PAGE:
Baths of Caracalla
Emperor Caracalla built this enormous complex of Baths in 212 - 217 AD to curry favor with the Romans. "Bathing" was a way of life. Everybody, even the slaves, had the right to partake of the Baths, with room for 1,600 bathers at the same time.
Hot baths, tepid baths and an unheated swimming pool with a masseur standing by to rub your skin with essential oils. Also 2 "palestrae", or gyms, where ball games and wrestling took place; light snacks and drink vendors; two libraries, Greek and Latin, where one could study books written on scrolls (books as we know them were invented in the Renaissance), the "paper" being papyrus parchment or goat skin (pergamon).
You could stroll in the gardens or sit under a tree and review the world (or discuss who gave the best party last night). All the arts were on parade: theater, sculpture, painting, music, and particularly mosaic (of which some examples are to be seen here today).
Hours, under most Emperors, were compartmentalized: men in the mornings, women in the afternoons, and slaves between 4 and 6 pm. The place itself was so beautiful, one felt rejuvenated and refreshed with all that self-indulgence.
When Mussolini started the performances of Grand Opera in these glorious ruins in the 1930s on warm summer nights, the Baths lived again. He would be driven by underground passage to a point right below his box, and would appear magically in his seat at the start of the show.
For under these baths, as in many Roman ruins, there is a vast infrastructure of "cryptoportici", or subterranean passages. In those caves enormous quantities of wood were stocked for the fires which burned day and night to heat the water coming in continually through the aqueducts.
Sadly, in the last few years these musical evenings stopped. No longer can you see the famous super productions of "Aida", with elephants and dromedaries enlivening the stage. When the sopranos hit high C, archeologists shuddered as they felt the walls, like glass, were being shattered by the sound waves.
But music is returning to the baths in the summer, so watch the newspapers for announcements.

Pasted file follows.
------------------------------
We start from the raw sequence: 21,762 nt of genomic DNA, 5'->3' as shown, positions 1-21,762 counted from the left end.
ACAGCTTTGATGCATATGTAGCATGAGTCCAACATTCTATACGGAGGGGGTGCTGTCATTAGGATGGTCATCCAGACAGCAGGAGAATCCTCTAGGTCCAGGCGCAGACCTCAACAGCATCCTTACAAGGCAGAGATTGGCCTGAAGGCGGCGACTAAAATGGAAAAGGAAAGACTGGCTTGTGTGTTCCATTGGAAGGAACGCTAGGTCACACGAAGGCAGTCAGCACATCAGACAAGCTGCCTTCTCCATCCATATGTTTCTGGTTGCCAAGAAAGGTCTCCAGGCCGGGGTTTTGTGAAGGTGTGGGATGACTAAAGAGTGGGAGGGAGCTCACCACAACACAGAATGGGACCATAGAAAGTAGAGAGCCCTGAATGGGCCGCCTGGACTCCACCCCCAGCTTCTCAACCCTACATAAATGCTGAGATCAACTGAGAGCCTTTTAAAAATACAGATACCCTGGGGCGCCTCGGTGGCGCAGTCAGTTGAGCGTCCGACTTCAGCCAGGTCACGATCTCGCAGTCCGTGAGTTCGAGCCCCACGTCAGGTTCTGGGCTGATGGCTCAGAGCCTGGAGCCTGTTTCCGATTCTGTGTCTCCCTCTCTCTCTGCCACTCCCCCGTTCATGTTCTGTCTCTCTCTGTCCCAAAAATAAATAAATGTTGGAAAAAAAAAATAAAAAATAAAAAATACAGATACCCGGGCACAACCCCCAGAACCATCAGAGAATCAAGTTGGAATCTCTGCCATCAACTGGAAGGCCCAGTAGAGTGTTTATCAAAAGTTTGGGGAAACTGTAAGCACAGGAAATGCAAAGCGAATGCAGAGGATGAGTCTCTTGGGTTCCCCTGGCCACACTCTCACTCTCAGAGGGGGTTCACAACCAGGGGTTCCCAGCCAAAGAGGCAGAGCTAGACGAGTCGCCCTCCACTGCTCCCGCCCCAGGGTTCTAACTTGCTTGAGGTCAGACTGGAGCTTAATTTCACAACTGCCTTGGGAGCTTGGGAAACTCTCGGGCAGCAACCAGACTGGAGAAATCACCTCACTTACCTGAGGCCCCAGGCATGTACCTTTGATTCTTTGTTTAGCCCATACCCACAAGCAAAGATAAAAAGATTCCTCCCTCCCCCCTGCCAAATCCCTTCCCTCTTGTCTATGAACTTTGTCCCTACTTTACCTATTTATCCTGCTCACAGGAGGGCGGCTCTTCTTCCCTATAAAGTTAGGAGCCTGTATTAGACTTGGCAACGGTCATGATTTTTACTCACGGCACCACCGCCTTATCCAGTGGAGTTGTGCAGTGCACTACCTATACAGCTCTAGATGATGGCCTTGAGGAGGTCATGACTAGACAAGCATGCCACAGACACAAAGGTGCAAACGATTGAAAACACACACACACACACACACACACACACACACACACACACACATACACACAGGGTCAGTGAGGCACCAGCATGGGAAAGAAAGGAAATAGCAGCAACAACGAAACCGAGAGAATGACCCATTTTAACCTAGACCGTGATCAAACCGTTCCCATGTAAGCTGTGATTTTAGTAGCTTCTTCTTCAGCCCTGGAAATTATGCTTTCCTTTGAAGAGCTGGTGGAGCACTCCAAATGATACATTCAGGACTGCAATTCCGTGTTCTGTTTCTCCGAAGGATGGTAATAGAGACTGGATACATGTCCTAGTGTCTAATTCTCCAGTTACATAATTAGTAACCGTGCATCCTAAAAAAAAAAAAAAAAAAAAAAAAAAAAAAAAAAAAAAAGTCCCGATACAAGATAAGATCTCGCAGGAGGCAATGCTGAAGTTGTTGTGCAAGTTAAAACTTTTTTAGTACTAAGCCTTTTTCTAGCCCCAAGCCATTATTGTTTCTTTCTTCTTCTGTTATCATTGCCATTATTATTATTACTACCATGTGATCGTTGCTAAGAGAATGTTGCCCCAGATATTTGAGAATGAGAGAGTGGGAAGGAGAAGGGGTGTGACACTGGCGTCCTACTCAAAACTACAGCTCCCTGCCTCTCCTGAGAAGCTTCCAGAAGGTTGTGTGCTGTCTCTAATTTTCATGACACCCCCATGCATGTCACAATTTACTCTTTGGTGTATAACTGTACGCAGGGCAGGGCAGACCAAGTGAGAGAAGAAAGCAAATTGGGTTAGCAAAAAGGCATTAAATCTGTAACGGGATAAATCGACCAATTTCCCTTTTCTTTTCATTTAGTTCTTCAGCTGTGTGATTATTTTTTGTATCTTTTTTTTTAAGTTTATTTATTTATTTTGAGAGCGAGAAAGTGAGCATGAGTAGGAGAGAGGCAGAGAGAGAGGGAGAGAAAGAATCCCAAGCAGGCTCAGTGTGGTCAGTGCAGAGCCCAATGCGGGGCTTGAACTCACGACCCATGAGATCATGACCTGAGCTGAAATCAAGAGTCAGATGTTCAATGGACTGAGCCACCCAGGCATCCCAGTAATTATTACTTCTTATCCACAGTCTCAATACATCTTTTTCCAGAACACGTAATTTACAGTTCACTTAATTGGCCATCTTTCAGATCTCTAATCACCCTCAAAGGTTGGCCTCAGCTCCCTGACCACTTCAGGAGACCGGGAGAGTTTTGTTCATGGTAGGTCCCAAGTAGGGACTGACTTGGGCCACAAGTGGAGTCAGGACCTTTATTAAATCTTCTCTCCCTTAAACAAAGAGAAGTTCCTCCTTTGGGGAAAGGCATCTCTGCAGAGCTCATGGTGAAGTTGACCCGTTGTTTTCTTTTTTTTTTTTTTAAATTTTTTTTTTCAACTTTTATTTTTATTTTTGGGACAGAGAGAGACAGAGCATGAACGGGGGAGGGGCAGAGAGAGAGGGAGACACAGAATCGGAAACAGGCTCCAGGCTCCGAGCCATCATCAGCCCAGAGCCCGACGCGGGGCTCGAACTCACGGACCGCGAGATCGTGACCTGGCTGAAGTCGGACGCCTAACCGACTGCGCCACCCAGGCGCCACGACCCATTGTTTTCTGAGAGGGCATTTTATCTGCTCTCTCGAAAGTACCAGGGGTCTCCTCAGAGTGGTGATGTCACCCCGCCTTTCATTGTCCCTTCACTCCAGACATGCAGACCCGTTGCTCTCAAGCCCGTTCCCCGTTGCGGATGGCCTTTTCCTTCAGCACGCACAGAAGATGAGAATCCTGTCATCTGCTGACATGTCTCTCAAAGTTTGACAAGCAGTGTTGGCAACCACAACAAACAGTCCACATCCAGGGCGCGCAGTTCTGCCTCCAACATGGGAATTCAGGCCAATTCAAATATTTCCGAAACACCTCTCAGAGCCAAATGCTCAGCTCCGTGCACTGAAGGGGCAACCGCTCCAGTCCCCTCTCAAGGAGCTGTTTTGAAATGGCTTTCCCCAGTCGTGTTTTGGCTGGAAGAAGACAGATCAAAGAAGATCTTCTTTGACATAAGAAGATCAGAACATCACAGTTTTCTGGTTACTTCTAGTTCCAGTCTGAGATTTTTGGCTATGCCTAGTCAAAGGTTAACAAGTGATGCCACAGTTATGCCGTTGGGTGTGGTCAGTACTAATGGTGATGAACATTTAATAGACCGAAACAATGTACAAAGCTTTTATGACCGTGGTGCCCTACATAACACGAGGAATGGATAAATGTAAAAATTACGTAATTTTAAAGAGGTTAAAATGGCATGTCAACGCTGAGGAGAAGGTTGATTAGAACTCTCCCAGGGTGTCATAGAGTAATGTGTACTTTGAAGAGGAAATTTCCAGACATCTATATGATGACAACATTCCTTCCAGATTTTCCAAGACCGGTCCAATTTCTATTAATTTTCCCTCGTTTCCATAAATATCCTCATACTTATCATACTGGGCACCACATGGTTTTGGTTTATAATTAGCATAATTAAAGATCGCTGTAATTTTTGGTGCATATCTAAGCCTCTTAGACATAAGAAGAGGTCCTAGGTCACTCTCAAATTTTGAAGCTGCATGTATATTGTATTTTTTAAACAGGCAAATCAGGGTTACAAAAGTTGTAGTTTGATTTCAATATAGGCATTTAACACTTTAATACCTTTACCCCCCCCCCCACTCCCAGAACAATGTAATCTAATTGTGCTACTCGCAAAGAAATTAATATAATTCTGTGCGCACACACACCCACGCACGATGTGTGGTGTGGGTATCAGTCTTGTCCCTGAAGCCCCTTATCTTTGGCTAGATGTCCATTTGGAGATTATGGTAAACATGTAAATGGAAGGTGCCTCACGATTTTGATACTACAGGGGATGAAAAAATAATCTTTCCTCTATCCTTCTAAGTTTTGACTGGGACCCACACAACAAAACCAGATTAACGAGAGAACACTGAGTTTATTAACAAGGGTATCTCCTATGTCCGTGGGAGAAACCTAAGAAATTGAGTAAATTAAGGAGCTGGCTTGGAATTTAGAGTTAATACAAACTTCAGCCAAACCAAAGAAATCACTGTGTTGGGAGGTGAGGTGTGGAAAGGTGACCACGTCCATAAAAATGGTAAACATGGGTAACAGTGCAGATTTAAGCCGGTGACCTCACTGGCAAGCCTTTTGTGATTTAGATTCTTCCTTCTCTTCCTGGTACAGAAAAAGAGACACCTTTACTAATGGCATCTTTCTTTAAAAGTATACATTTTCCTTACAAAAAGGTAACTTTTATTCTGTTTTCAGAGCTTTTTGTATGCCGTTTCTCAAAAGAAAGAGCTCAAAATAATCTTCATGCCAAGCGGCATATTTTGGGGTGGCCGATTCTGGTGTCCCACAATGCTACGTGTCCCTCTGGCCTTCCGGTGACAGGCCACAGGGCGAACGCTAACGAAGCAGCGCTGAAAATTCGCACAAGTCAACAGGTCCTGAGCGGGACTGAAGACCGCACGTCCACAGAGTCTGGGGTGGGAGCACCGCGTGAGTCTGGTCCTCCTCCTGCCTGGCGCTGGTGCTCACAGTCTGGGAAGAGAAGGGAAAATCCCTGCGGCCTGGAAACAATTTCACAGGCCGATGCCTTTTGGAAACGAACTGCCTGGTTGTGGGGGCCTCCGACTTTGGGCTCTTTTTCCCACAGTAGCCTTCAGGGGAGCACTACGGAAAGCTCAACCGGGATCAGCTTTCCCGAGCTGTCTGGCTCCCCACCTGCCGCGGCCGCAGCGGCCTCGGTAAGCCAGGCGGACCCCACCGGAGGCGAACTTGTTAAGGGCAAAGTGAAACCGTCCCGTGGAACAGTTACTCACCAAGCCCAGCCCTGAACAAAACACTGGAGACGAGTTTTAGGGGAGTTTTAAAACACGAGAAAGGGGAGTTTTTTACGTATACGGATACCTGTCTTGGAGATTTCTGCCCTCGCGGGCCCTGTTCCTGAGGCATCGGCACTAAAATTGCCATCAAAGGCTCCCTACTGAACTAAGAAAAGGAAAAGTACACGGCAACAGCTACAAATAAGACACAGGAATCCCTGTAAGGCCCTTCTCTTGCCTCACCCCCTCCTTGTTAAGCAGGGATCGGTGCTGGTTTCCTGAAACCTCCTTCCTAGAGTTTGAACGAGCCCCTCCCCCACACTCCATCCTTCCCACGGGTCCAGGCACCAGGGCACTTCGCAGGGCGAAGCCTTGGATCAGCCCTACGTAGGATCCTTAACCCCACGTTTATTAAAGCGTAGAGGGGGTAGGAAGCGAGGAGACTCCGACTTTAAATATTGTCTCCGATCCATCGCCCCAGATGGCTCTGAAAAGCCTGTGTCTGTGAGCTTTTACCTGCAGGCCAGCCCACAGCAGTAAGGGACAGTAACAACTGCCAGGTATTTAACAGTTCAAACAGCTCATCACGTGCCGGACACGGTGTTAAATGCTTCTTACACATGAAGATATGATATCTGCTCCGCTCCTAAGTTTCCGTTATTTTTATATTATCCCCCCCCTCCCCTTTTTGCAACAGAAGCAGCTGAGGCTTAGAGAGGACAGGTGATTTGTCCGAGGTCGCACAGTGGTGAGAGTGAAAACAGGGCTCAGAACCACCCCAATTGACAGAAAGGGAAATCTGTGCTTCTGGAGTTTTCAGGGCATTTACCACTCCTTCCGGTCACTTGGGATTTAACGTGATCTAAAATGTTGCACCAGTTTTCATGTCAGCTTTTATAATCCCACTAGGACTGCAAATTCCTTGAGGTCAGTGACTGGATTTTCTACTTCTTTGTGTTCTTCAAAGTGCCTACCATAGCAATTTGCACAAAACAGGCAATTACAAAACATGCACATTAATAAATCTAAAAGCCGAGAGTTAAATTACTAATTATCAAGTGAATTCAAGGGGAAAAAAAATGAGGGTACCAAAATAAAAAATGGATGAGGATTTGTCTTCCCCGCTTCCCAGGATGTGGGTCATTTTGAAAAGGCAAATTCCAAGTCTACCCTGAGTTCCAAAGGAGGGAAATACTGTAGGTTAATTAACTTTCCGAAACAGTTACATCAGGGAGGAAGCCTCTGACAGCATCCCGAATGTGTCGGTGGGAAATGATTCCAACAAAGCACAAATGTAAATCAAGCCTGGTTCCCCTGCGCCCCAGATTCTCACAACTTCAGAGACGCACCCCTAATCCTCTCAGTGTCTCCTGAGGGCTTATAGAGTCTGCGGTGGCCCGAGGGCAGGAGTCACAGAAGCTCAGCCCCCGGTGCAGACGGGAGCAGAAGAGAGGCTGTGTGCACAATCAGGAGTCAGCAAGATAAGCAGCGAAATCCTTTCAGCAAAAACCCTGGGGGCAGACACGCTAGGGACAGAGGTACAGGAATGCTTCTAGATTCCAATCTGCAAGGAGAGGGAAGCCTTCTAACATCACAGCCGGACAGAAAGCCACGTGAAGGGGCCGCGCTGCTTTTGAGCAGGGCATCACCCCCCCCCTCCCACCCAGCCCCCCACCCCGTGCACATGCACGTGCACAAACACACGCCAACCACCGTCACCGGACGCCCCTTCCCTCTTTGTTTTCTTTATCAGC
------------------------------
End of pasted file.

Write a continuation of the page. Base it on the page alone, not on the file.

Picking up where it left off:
Description of the interior. Soon after you enter on the south side of the 330 square yard gardens, go into the great building on your left. Here you cross diagonally one of the "palestrae" (large gyms) with a circular niche in front of you. Then pass through the "tepidarium" (warm baths) and notice the circular "calidarium" (hot bath) on your left.
Keep your eyes roving for spotting large tracts of mosaics that once covered the floors.
You end up at the other gym and can come back to see the "frigidarium" (cold swimming pool) which was just beyond the soaring ruins of vast arches to your left.
Here it was that the strains of Aida would float out on a summer's night on a stage between the arches; and camels and elephants would pad and clatter up the ramp. A small "apodyteria" (changing room) was on either side of the cold pool.
|Baths of Caracalla
212 AD. Caracalla commenced the building.
217. Baths were opened to the public (but Caracalla, himself responsible for thousands of murders, was assassinated in far away Mesopotamia by the head of his Praetorian guard).
6 C. Invading Goths cut the aqueducts, effectively stopping all water sports.
16 - 17 C. Of the great art works found buried under the ruins, the Farnese Hercules and Flora are in the Naples Museum, and the mosaics of athletes are at the Vatican Museums. Two huge marble bathtubs are in Piazza Farnese.
Viale delle Terme di Caracalla (Map K 10)